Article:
Based on what we know, it is possible that the facts and circumstances submitted to the jury would support a manslaughter conviction. There does not seem to be any evidence that Chauvin intended to kill his prisoner. While aggravated assault, if charged as a felony, might support a “felony murder” conviction, in this case, that might be a stretch.

Not having watched the entire trial we should not second-guess the jury. That is for the appeals court, and they usually loathe doing so. Even then, so much depends on the correctness of the jury instructions.

What appears to be the most troubling, and best ground for appeal, is the failure of the trial court to move the location of the trial in the face of pretrial publicity, the perceived necessity of essentially fortifying the courthouse, and the presence of a mob outside during the trial. In the 1966 case of Sheppard vs. Maxwell, the U. S. Supreme Court overturned the Ohio conviction of Dr. Samuel Sheppard for murdering his wife.(1) The Court cited that conducting the proceedings and atmosphere in such high charged atmosphere deprived the defendant of a fair trial.

The atmosphere in Minneapolis, far worse than that surrounding the Sheppard trial (which occurred decades pre-Internet and before even broadcast television became ubiquitous) together with the court’s refusal to grant a mistrial after a U. S. Congresswoman loudly demanded a conviction and the President of the United States echoed her demand, could be serious grounds for a reversal new trial in a different venue. Even the judge opined that this could be a point on appeal.

Then there is the concept of “harmless error” in appellate jurisprudence. The appeals court could decide that there was an error by the trial court, but the error could not have changed the outcome. The harmless error doctrine does not apply, however, where substantial rights of the defendant have been violated.

The only definite statement as to what happens next, is: We will see.

Subsequent to the Chauvin trial verdict, the Associate Press, repeated in The Dallas Morning News under a headline declaring “Police killings unabated after Chauvin case” reported five cases of police killing suspects throughout Texas, Massachusetts, North Carolina, California, and Ohio.(3) Based on the facts reported, which are probably incomplete, the deadly force used in those cases was justifiable and necessary.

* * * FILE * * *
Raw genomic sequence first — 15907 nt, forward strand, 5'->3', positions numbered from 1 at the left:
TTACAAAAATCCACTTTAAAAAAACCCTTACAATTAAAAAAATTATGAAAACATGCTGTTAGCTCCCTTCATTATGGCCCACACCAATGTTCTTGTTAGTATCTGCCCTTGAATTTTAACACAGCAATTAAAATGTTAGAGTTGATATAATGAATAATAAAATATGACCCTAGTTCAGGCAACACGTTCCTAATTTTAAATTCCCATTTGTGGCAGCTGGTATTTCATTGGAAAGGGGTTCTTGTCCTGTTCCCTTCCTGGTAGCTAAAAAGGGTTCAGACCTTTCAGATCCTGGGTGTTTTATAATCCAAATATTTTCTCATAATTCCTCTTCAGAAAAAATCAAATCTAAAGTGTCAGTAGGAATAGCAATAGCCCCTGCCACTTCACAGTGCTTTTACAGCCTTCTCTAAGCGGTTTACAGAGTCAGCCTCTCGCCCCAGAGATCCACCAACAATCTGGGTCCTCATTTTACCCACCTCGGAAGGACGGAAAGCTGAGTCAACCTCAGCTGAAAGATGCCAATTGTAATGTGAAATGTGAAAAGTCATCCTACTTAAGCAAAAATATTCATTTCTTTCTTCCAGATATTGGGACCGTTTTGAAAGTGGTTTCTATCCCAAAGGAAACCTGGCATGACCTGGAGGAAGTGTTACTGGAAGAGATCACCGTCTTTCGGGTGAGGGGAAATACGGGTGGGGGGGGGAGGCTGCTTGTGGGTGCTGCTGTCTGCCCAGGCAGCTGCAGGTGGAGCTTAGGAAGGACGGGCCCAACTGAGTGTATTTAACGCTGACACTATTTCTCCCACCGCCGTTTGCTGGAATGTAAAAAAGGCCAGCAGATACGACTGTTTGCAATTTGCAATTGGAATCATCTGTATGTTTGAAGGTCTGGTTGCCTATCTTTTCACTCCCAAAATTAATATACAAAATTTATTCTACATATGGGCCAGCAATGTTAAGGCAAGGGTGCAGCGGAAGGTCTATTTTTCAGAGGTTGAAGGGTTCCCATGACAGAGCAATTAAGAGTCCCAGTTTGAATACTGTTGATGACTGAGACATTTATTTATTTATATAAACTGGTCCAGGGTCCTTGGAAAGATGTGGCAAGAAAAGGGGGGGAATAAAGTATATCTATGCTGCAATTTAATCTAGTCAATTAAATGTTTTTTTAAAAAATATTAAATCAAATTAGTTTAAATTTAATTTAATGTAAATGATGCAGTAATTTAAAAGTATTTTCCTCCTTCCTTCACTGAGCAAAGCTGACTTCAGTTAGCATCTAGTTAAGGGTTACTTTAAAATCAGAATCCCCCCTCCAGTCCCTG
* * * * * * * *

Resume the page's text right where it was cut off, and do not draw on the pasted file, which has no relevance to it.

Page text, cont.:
The case that received the most publicity was the Columbus, Ohio police officer, who undoubtably saved a young woman from death or serious bodily injury. According to video and bystander statements, a teenage girl wielding a knife was about to stab another when the officer shot and killed her. The incident brought screeches from the usual suspects about brutality and “systemic racism” (both the perpetrator and the intended victim happened to be black).(4) The idiotic reaction and inane statements, one from the Speaker of the U. S. House of Representatives no less, were mind boggling. No sane person disputes that knives are deadly weapons, and can cause terrible and permanent injuries. That officer deserves a medal for quick action to save a life in a chaotic situation. He had to use force that was in fact deadly take an unjust aggressor’s life to do so. Anyone who believes differently is a fool or has evil premises.

On a different, but related subject, the Beatles were certainly prescient about our current President;
He’s a real nowhere man
Sitting in his nowhere land (except for his basement equivalent in the White House)
Making all his nowhere plans for nobody (other than his puppet-masters)
Doesn’t have a point of view (unless it’s woke)
Knows not where he’s going to (or where he is most of the time)
Isn’t he a bit like you and me? (Certainly like most of the left-coast country)


(1) 384 U.S. 333 (1966), the case that made F. Lee Bailey famous. The Sheppard saga spawned the television series (and later big-screen production) The Fugitive.

(2) While the 1970 trial of Charles Manson and three of his acolytes was in progress, then President Nixon publicly declared Manson to be guilty. The defense motion for mistrial was denied. In that case, however, the jury was sequestered for the entire trial, and cellular telephone were unheard of.

(3) DMN 4/25/2021, p. 6A. (print edition); various websites.

(4) See previous post https://bobreagan13.com/2020/09/28/systemic-racism/